Honda could be getting a bigger boost than expected at this year's Indianapolis 500.
Less than 24 hours after IndyCar officials announced each car would have additional horsepower for next week's qualifying, the series' longtime engine-manufacturer learned Friday that it also could keep a new compressor cover on its single turbocharged engine -- a move that should help Honda drivers find more speed in Indy's long, flat straightaways.
On Friday, a retired Indiana Supreme Court judge upheld a ruling series officials made last month, which allowed Honda to use the cover at Sao Paulo. Chevrolet appealed even though it's won all four races this season, all by Roger Penske's team.
Those relying on Honda engines say they hope the changes will put some parity back in the series.
"Honda has not really filled us in on what it does, but hopefully it helps us equalize our speed at some point in time down the straightaway," said Mike Hull, managing director for Target Chip Ganassi. "I just think it's important for IndyCar racing to go IndyCar racing."
Coming into the May 27 race, the two biggest questions were how the new cars would handle at the season's first oval race and how fast would they go.
Nobody seems to know.
When asked Friday what fans should expect for a pole-winning speed, KV Racing Technology owner Jimmy Vasser projected it to be in the 222 mph to 223 mph range. Justin Wilson, a two-time IndyCar winner who drives for Dale Coyne Racing, projected speeds topping 225 mph thanks mostly to the new rule in place for next Friday's practice and both qualifying days.
"I don't know what it's going to take to win the pole," said former IndyCar driver Michael Andretti, now the owner of Andretti Autosport. "The only thing I see is that there may be bigger tows because I think this car pokes a bigger hole in the air."
Saturday's fastest speeds are expected to be in the 220 mph range, and the series' change means cars will get a horsepower boost of 40 to 50 that could translate into speeds 4 mph to 5 mph faster.
The Honda ruling could have even bigger implications.
Fifteen drivers are trying to make the 33-car field with Honda-powered engines, and points leader Will Power, who has won the last three races, believes the cover gives Honda an edge.
"There's no question it made them more competitive at Brazil, where they went from being pretty close to us to having a slight advantage," Power said. "It's a much bigger advantage on an oval than a road course because you run wide-open for longer, so the horsepower really makes a difference."
Honda had been the sole engine provider for the IndyCar Series since 2006 but has yet to win a race this season with its single turbocharged engine. Chevy and Lotus, the other two manufacturers all season, use twin turbochargers.
Series officials ruled that Honda needed the part to be more competitive.
"We are pleased that Justice (Ted) Boehm's ruling has again confirmed IndyCar's initial step to address parity of the series-mandated single and twin turbochargers. This has been IndyCar's intention ever since the matter first came under discussion in late 2010," said Steve Eriksen, vice president of Honda Performance Development.
General Motors, not surprisingly, disagreed.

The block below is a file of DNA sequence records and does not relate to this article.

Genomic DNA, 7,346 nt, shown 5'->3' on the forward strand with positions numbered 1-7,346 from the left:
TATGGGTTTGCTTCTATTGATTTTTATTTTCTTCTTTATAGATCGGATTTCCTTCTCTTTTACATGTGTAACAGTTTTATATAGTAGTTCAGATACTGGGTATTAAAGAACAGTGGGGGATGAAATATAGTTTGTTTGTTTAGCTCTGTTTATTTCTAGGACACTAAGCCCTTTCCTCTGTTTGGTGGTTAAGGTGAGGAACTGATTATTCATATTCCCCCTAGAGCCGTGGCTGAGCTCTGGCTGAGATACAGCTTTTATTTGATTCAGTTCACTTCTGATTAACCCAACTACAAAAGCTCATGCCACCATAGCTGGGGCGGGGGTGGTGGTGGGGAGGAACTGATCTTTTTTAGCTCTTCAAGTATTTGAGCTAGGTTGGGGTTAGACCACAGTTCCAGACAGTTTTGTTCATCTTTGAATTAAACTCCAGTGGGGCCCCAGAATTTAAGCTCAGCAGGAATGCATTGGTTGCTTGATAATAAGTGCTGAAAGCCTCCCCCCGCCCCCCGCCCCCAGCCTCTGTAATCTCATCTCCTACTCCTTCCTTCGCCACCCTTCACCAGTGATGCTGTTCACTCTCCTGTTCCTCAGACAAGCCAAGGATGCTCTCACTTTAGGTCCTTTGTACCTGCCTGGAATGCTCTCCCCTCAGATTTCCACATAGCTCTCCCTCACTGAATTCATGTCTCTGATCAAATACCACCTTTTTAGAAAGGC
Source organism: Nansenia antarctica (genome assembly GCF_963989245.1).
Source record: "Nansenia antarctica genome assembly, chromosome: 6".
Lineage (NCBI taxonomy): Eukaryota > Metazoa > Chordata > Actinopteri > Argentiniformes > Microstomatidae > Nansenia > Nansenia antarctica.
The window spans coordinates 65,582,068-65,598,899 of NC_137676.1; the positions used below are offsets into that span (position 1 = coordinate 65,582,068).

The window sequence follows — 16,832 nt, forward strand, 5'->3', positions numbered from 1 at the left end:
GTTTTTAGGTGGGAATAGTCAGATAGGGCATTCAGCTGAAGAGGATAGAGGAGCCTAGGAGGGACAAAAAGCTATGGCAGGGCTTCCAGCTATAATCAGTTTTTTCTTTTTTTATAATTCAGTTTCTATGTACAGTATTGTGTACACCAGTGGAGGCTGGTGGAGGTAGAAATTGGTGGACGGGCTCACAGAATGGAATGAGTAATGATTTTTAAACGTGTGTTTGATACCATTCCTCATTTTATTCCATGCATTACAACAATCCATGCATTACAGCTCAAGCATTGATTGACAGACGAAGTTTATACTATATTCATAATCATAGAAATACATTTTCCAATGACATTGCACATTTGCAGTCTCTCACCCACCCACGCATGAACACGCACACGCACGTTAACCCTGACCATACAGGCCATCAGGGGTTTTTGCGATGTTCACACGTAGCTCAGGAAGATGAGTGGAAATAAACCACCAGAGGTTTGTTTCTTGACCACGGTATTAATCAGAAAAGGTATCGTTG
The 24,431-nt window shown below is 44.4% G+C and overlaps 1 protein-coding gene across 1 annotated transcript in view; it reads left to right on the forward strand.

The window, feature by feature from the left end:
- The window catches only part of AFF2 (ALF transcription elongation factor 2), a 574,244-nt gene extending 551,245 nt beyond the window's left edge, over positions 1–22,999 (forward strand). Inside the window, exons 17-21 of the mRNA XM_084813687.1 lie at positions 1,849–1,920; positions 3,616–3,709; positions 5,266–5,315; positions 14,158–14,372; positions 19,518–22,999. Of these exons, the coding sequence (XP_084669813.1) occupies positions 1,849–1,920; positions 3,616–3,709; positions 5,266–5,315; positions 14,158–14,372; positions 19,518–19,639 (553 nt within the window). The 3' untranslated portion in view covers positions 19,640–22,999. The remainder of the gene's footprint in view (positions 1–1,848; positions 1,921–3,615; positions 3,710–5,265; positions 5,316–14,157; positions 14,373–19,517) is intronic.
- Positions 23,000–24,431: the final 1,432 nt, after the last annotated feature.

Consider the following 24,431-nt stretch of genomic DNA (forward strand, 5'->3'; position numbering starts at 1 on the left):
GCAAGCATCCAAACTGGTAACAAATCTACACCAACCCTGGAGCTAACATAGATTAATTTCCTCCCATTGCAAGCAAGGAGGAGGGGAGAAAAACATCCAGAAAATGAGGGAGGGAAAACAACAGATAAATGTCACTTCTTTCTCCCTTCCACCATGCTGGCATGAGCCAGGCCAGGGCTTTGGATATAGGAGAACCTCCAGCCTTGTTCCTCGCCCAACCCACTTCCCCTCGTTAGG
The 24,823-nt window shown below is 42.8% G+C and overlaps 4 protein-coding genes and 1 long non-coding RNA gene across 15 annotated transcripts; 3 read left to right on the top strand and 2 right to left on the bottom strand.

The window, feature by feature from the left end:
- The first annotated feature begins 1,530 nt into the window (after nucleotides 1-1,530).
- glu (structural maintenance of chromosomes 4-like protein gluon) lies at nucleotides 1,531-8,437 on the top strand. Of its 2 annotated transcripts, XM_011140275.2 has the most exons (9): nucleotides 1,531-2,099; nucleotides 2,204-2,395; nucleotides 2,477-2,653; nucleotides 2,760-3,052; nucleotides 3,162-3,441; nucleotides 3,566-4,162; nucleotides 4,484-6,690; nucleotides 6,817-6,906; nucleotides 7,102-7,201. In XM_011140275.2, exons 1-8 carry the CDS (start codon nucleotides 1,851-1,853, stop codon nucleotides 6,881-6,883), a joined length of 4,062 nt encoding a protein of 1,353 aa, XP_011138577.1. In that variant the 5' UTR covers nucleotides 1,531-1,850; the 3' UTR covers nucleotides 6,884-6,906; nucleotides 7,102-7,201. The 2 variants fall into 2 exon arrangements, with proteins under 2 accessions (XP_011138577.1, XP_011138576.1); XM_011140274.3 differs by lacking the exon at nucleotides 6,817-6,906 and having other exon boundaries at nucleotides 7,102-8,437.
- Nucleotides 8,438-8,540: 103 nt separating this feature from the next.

"GM's position on this has not changed," said Jim Campbell, U.S. vice president of performance vehicles and motorsports. "Yes, we are disappointed with the decision. All we've asked from the beginning is that the existing rules and engine regulations be applied fairly."
Other issues are causing angst, too.
Jay Penske's team still needs engines for the cars driven by Sebastien Bourdais and rookie Katherine Legge. Neither turned laps Thursday or Friday, and it doesn't appear they will be running Saturday or Sunday, either. Penske dropped the Lotus engines and has filed a $4.6 million lawsuit against the company, accusing it of damaging his team's reputation and hurting its ability to be competitive.
Lotus has been way behind both of the other engine manufacturers all season.
Many around the speedway still expect Penske to get help from his father, Roger, and wind up with two Chevy engines. If the two Dragon Racing cars can't cut a deal, Indy's driver-car combination list would shrink to 31 and jeopardize having a traditional 33-car starting grid.
Of course, there are plenty of other questions about the cars, too. When two-time Indy winner Dario Franchitti tested the cars at Indy in November, he didn't like the results. Following this week's latest test, at Texas, drivers had better reviews.
"The first time they tested, I heard so many horror stories about how bad it was, how loose it was turning in," Wilson said. "But when I tested at Texas, my car was quite nice, so I was quite relieved. In a perfect scenario, it would have been great to have one (oval) race under our belt before coming here."
Instead, the drivers and teams are back in Indy looking for more answers.
"We have to work on getting the fuel mileage right and that's up to us. At Brazil, the Chevys were getting two more laps than we were," said Franchitti, who has won four IndyCar titles including the last three. "There's a lot of questions, that's why we have questions and it's all about who can get it right. But they're exciting questions, and that's why we're here."
Notes: Rookie Jean Alesi of France was given additional time to pass the rookie orientation program Friday. He made it through two of the three phases, posting a fast lap of 208.975. The French native will try to complete his rookie test Saturday. ... Indy Lights driver Chase Austin crashed in practice but was checked, treated and released from the infield hospital.